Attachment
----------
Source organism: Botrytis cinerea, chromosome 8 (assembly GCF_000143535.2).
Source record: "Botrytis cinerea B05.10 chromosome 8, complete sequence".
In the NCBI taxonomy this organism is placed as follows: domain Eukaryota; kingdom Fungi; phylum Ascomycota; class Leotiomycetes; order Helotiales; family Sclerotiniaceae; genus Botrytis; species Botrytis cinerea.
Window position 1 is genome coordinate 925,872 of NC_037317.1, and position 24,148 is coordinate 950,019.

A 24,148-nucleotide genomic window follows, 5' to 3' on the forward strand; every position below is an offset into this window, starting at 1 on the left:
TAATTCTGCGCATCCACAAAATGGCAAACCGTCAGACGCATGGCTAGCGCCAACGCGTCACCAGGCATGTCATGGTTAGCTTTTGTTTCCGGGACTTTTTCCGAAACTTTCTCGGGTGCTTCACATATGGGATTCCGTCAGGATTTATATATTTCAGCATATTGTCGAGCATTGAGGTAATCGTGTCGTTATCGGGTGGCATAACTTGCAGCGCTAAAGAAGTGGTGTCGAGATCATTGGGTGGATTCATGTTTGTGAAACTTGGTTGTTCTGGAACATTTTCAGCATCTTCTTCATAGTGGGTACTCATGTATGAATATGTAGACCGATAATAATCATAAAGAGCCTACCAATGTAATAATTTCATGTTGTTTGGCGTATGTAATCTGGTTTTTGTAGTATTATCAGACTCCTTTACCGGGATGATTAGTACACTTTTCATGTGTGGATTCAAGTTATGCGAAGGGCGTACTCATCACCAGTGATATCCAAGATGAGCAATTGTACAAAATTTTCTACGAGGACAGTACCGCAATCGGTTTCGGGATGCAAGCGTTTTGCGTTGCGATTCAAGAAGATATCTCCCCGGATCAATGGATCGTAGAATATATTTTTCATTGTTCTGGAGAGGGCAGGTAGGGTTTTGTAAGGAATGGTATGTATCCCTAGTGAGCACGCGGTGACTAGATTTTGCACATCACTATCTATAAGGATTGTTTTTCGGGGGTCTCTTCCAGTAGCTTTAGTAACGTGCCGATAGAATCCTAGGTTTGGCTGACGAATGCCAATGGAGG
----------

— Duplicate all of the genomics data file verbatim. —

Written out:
Source organism: Botrytis cinerea, chromosome 8 (assembly GCF_000143535.2).
Source record: "Botrytis cinerea B05.10 chromosome 8, complete sequence".
In the NCBI taxonomy this organism is placed as follows: domain Eukaryota; kingdom Fungi; phylum Ascomycota; class Leotiomycetes; order Helotiales; family Sclerotiniaceae; genus Botrytis; species Botrytis cinerea.
Window position 1 is genome coordinate 925,872 of NC_037317.1, and position 24,148 is coordinate 950,019.

A 24,148-nucleotide genomic window follows, 5' to 3' on the forward strand; every position below is an offset into this window, starting at 1 on the left:
TAATTCTGCGCATCCACAAAATGGCAAACCGTCAGACGCATGGCTAGCGCCAACGCGTCACCAGGCATGTCATGGTTAGCTTTTGTTTCCGGGACTTTTTCCGAAACTTTCTCGGGTGCTTCACATATGGGATTCCGTCAGGATTTATATATTTCAGCATATTGTCGAGCATTGAGGTAATCGTGTCGTTATCGGGTGGCATAACTTGCAGCGCTAAAGAAGTGGTGTCGAGATCATTGGGTGGATTCATGTTTGTGAAACTTGGTTGTTCTGGAACATTTTCAGCATCTTCTTCATAGTGGGTACTCATGTATGAATATGTAGACCGATAATAATCATAAAGAGCCTACCAATGTAATAATTTCATGTTGTTTGGCGTATGTAATCTGGTTTTTGTAGTATTATCAGACTCCTTTACCGGGATGATTAGTACACTTTTCATGTGTGGATTCAAGTTATGCGAAGGGCGTACTCATCACCAGTGATATCCAAGATGAGCAATTGTACAAAATTTTCTACGAGGACAGTACCGCAATCGGTTTCGGGATGCAAGCGTTTTGCGTTGCGATTCAAGAAGATATCTCCCCGGATCAATGGATCGTAGAATATATTTTTCATTGTTCTGGAGAGGGCAGGTAGGGTTTTGTAAGGAATGGTATGTATCCCTAGTGAGCACGCGGTGACTAGATTTTGCACATCACTATCTATAAGGATTGTTTTTCGGGGGTCTCTTCCAGTAGCTTTAGTAACGTGCCGATAGAATCCTAGGTTTGGCTGACGAATGCCAATGGAGG